Omega: You are the founder and director of the Hard & the Soft Yoga Institute. What is the significance of that name?
Beryl: The name comes from a Zen proverb, "Only when you can be extremely pliable and soft, can you be extremely hard and strong." I saw it in a book in the 1970s when I lived in Fraser, Colorado, and the temperature was about 20 or 30 below. My car didn’t start. I was hitchhiking into town to try and find someone to help me start my car and my friend, John, stopped on #40 and picked me up. He had a book on his front seat, and it was on Zen, and I just happened to open to that page, and I saw that proverb, and it just hit me.
I thought, "This applies to everything we do in life—I can use that name forever." Wow! I kept thinking, "Isn’t it true that every decision we make in life is finding that balance between sukha and sthira, between easy and comfortable (sukha) and steady and strong (sthira), or really, we could say between two of the yamas—ahimsa (nonviolence), the 'soft' element, and satya (truth), the 'hard' element."
Ahimsa, or nonviolence, without the balance of truth, can get you run over. If you just surrender to everything, you’re like Jell-O that never sets, or pancake batter on a cold grill. It just drips all down the sides. Satya, or truth by itself, without the balance of non-harming, can be a really powerful weapon. Truth is hard and strong. You need the balance between non-harming and truth.
We’re always making decisions about when to surrender and when to stand firm. Some things are even worth dying over, but not everything is. Sometimes, it’s best to surrender and stand aside and let the wave go by. How do we know which choice to make? The Buddhists say that the answer to right action comes out of skillful means.
How do we develop skillful means? Skillful means come out of practice. The more regularly you practice, the more skillful you become at knowing what the right action is in any given moment, and how much "soft" and how much "hard" to put into any decision.
Omega: What motivates you to keep showing up on your mat and maintain a commitment to yoga that spans decades?
Beryl: It works!
Omega: Do you think it’s necessary for people to adapt their yoga practice as they age?
Beryl: Everything in the world of form changes. Why would we expect that our yoga practice would not change? One of the causes of our collective suffering is that we expect that which is impermanent, to be permanent. It comes as such a shock when we realize we can’t do what we used to do, whether it is in asana or anything else. Why would you want to, in any case? And that’s just the changes on a physical plane.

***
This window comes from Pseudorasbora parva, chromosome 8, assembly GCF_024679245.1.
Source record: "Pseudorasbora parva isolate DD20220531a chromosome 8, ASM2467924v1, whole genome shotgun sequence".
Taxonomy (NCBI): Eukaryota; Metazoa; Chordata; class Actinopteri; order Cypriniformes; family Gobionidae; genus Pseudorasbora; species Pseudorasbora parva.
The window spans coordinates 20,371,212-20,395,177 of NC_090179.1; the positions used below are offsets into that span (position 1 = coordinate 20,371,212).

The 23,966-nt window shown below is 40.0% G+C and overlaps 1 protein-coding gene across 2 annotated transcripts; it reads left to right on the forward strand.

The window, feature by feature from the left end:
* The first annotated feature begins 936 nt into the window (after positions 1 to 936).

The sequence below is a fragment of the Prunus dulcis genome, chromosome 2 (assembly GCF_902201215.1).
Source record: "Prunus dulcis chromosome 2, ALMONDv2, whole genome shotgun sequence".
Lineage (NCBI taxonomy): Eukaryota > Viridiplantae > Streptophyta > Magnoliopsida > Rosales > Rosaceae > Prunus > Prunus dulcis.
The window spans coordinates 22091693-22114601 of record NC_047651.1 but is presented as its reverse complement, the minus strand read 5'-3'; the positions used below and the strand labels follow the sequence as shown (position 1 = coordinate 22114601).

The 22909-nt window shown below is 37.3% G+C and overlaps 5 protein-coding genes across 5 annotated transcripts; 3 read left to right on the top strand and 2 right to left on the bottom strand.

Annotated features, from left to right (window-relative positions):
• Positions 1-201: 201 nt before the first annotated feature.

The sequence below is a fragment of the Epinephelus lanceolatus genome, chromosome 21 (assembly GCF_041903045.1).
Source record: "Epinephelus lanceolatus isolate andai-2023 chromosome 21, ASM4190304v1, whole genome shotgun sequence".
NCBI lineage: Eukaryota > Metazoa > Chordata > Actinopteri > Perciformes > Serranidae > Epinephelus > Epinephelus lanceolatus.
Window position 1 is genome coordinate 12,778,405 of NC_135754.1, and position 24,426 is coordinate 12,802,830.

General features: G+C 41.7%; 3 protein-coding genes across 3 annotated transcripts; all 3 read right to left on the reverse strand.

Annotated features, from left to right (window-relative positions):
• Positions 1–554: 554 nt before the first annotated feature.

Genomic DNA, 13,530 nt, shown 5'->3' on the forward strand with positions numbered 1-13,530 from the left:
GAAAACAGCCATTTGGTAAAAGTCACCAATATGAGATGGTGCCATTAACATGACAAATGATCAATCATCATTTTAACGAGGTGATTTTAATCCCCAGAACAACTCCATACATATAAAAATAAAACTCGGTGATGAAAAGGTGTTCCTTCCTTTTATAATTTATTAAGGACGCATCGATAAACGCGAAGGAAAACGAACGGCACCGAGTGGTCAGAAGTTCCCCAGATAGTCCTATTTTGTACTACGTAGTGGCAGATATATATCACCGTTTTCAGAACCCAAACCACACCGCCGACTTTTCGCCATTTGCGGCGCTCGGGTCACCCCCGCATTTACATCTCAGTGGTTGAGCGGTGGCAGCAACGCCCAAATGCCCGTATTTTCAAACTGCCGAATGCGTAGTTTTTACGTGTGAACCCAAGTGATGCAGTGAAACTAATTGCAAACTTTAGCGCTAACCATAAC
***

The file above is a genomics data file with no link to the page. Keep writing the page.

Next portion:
Yoga practice is a living, breathing, organic, conscious being, and it moves and flows and shifts and adapts and transforms as we do. It should keep up with the times and help us keep up with the times. If it’s not malleable, it’s not yoga.
You’re going to do what you can for as long as you can. Astanga yoga, the 8 limbed path (not necessarily the asana practice by the same name), is meant to enhance our lives and increase longevity.
I still hike and swim. I’m still an avid swimmer. I swim with a master’s team. I’m just starting to learn how to cross-country ski. I fall down all the time. Most people at age 75, if they’re falling, are freaking out. I think yoga has kept me pliable and able to galumph around without too much worry.
But one thing is definitely true: No matter how much yoga you do, you’re still going to get old, get sick, and die.
Death is inevitable, and the goal is to have a good death, and stay healthy for as long as you can. If someone can still do this or still do that pose, I mean, that’s great. If you can’t, then you do what you can do. But each body is different.
I always tell people, "Don’t be looking around to see what other people are doing, whether it's on your mat or in the world."
When you are on your mat or on your cushion, you shouldn’t even know who is practicing next to you if you’re really doing practice. If you’re focused on where you’re going and what you’re doing, you’re too busy to look to the left and right and see what other people are doing.
How do you know if you’re supposed to work for the water, the wolves, the wildlife, the hungry children, or gun control? There’s so much work to do. It’s hard to believe there’s unemployment! Finding your dharma comes out of paying attention to your inner voice.
Once you find your dharma, you realize that there’s something in the world that you alone are supposed to do with this life. No one else can do it. It’s uniquely yours to do. You just have to do the work, and get on with it, as your contribution.
© 2018 Omega Institute for Holistic Studies